As one of Sydney's most dog-friendly parks, there are many things you can do with your furry friend at Centennial Parklands to protect our natural environment.
It’s a regular sight at Centennial Parklands to come across a dog owner and their pet enjoying the greenery, especially as over 30% of the open space is designated off-leash. However, with the abundance of local wildlife and nature in the Parklands, there is still a need to protect them from curious pooches.
“The Parklands is committed to enhancing fauna and flora biodiversity, which includes educating park visitors and managing risks to sensitive areas,” explains Environmental Officer, Amara Glynn.
“The waterbirds and other ground birds in the park are vulnerable to being disturbed by unleashed dogs. Dogs are known to chase birds, which can lead to prolonged absences from the nest during nesting season. Unleashed dogs have also been observed to catch and kill birds or their chicks, so keeping dogs on-leash when around the ponds can help prevent these impacts.”
“Centennial Parklands is an amazing space for everyone to share and when dog owners follow the rules, we can provide areas for both recreation and wildlife," says Amara.
“The designation of off-leash, on-leash and dog-prohibited areas helps the Parklands to balance the needs of multiple public users and protect environmental sites. When dog owners are aware of the appropriate locations to enjoy off-leash dog exercise, such as Federation Valley or Moore Park West, it will ensure that conflict does not arise with other values including sport, environmental significance and heritage.”
For dog owner Gail, Queens Park is no doubt one of her favourite places to bring her pets. “We’ve lived near the park for forty years and use it all the time,” says Gail. “We’re in here every single day and have had dogs for twenty years who have enjoyed the Park.”
Being a local, she’s observed the many different visitors coming to Park with their pets and has her own tips to teach dog owners and carers new tricks:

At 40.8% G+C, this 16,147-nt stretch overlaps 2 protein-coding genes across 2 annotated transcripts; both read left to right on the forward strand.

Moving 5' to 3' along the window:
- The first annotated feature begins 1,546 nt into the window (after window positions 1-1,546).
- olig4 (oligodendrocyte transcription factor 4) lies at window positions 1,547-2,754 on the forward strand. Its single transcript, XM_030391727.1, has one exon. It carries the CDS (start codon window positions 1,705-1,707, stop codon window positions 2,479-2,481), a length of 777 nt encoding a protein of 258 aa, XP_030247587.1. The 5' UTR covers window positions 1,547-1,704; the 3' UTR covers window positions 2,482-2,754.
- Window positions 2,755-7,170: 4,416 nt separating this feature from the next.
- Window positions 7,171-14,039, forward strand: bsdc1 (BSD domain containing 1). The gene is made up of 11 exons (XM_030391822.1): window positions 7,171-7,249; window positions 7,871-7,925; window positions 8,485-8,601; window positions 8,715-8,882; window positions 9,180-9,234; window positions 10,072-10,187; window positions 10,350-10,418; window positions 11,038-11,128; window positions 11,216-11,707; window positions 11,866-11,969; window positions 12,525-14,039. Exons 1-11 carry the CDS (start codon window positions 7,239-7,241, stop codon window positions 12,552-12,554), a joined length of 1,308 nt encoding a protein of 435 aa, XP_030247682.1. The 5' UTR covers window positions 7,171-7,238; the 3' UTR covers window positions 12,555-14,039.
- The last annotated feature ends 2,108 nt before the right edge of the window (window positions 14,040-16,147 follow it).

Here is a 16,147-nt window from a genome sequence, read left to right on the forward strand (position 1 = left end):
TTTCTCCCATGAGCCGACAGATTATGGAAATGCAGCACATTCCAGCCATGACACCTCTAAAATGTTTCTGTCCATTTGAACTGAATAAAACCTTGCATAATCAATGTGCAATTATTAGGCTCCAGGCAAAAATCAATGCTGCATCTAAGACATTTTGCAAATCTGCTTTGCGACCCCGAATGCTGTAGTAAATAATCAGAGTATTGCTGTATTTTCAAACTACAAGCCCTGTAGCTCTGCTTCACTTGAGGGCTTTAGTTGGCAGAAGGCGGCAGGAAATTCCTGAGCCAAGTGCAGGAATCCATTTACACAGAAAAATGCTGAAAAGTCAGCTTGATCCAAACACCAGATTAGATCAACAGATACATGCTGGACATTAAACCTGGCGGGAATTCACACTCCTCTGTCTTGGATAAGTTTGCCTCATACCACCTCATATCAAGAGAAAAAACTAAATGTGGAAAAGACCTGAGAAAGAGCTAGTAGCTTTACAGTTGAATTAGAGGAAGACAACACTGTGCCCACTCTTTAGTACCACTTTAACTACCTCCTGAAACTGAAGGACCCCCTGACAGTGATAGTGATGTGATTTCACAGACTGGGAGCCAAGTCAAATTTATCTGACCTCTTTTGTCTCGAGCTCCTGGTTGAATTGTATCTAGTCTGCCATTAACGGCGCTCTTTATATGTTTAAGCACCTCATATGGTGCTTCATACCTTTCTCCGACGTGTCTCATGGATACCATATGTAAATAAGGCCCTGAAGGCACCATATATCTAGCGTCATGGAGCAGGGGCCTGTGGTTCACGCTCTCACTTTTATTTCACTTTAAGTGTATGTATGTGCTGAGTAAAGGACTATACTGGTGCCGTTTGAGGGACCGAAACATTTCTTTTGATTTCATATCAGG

• Be aware of your dog’s welfare.
“It’s really important to take your dog for a walk every day. Come rain, hail or shine, your dog needs the fresh air and the exercise. They’ve got to get out, meet the other dogs and socialise, which is something they can do at the Parklands.”
• Enjoy the off-leash areas and protect the natural environment.
“Queen’s Park is an off-lead Park which is a great facility. Not every park is off lead, so it's fantastic that the dogs are allowed to have more freedom. We moved closer to Queens Park because it meant our dogs could run around and it was so much better for them and us. I always look forward to my walk every day and seeing my dogs have fun at the Park.”
• Do the right thing.
“It's disappointing when people do the wrong thing, but most people don't which is comforting. But for the few who don't, I wish they'd pick up their dog poo bags rather than depositing them in the bush and ruining the natural environment. It’s easy to drop them off in a bin on the way out to protect the parks. Some dogs are also quick to dig up holes which ruins the grass, and creates a trip hazard, but luckily most dog owners are quick to do something about it.”
• Be in the moment.
“There are always people who walk in the park with their eyes on the phone, not observing or watching their dogs. Take the time to enjoy playing with your pet and the scenic environment around you. With so much nature around, it can do wonders for your mental health and you’ll get such quality time with your favourite animal.”
Thinking of bringing your dog to Centennial Parklands? Click here
to read our dog guide and discover more about where you can exercise your dog at the Parklands.